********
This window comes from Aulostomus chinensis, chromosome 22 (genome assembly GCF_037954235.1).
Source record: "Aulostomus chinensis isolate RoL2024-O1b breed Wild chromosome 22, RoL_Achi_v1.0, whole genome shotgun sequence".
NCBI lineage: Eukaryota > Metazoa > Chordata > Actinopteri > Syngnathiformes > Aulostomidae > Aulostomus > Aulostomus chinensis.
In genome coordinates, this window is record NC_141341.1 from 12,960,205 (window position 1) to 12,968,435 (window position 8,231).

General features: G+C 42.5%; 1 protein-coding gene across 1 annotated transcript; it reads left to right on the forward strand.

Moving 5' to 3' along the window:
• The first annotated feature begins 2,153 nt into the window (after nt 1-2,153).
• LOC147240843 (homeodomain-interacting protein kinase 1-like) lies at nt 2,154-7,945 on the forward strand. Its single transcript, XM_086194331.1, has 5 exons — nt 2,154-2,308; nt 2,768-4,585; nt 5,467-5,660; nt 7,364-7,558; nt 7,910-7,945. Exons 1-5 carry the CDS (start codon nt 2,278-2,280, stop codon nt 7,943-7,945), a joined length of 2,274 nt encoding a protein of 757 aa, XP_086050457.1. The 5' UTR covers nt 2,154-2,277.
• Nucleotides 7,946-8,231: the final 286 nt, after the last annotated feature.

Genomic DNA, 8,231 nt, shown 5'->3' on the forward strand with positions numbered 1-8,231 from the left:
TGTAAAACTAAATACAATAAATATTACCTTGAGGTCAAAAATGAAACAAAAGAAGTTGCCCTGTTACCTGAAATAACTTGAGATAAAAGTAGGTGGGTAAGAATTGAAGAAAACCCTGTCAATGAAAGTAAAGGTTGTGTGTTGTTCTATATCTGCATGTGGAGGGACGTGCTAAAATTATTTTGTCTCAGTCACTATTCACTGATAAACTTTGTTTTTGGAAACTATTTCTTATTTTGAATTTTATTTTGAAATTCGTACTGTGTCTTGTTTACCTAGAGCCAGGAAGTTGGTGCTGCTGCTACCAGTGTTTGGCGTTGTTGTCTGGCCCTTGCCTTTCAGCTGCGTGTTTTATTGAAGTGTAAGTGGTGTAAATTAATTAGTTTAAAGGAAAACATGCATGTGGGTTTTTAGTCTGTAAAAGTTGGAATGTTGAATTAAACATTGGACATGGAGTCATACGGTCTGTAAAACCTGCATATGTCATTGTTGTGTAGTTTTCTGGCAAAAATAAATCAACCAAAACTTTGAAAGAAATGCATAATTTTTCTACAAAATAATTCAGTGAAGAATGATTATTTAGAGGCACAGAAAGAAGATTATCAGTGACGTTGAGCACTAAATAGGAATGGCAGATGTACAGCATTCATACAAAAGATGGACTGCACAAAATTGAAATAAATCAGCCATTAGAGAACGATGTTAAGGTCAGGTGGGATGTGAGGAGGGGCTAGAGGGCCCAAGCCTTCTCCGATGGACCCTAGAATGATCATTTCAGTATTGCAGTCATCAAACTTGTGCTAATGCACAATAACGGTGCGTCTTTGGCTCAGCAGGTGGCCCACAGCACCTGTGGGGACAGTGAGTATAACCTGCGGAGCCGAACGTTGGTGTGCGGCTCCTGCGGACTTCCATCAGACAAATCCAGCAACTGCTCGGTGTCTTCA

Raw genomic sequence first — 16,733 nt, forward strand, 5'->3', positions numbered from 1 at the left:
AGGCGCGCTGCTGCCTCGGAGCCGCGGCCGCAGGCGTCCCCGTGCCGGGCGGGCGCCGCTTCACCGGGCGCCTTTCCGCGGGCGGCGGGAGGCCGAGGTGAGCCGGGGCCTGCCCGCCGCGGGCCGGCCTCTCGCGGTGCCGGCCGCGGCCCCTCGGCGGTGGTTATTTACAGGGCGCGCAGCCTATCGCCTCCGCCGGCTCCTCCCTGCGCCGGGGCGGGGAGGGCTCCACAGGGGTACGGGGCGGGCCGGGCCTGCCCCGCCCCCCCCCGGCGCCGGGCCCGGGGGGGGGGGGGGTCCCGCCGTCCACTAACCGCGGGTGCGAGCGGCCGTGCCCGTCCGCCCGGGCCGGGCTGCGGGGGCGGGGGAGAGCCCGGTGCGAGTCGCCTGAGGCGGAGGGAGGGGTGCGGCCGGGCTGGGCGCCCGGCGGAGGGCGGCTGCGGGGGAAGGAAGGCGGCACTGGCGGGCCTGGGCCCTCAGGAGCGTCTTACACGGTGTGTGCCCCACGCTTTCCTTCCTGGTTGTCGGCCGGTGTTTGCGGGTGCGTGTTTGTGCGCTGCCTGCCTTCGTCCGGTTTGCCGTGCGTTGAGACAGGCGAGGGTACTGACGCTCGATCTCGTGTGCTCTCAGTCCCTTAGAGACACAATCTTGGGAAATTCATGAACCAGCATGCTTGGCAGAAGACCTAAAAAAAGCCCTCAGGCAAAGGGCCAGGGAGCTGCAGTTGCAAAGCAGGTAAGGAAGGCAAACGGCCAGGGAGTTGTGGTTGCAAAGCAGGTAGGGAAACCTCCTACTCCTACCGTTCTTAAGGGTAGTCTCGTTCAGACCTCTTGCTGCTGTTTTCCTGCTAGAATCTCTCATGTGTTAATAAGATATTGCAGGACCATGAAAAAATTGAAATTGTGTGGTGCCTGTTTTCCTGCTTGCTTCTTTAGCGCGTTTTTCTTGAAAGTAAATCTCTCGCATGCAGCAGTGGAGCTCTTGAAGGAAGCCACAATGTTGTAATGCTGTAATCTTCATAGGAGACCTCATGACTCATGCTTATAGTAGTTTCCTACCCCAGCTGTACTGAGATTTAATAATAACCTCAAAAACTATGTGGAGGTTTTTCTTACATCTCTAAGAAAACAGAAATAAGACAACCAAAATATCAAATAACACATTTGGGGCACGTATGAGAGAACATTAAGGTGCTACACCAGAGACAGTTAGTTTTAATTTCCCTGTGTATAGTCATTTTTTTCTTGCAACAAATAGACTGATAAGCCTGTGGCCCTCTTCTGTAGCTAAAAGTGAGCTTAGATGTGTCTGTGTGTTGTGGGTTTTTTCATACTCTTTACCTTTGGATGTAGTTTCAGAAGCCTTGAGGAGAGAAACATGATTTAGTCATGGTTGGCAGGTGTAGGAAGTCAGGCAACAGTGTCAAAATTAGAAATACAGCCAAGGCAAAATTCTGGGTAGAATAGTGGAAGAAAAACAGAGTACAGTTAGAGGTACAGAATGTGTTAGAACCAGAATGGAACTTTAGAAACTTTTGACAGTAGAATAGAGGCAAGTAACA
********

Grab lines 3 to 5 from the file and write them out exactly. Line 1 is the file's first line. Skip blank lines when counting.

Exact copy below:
NCBI lineage: Eukaryota > Metazoa > Chordata > Actinopteri > Syngnathiformes > Aulostomidae > Aulostomus > Aulostomus chinensis.
In genome coordinates, this window is record NC_141341.1 from 12,960,205 (window position 1) to 12,968,435 (window position 8,231).

General features: G+C 42.5%; 1 protein-coding gene across 1 annotated transcript; it reads left to right on the forward strand.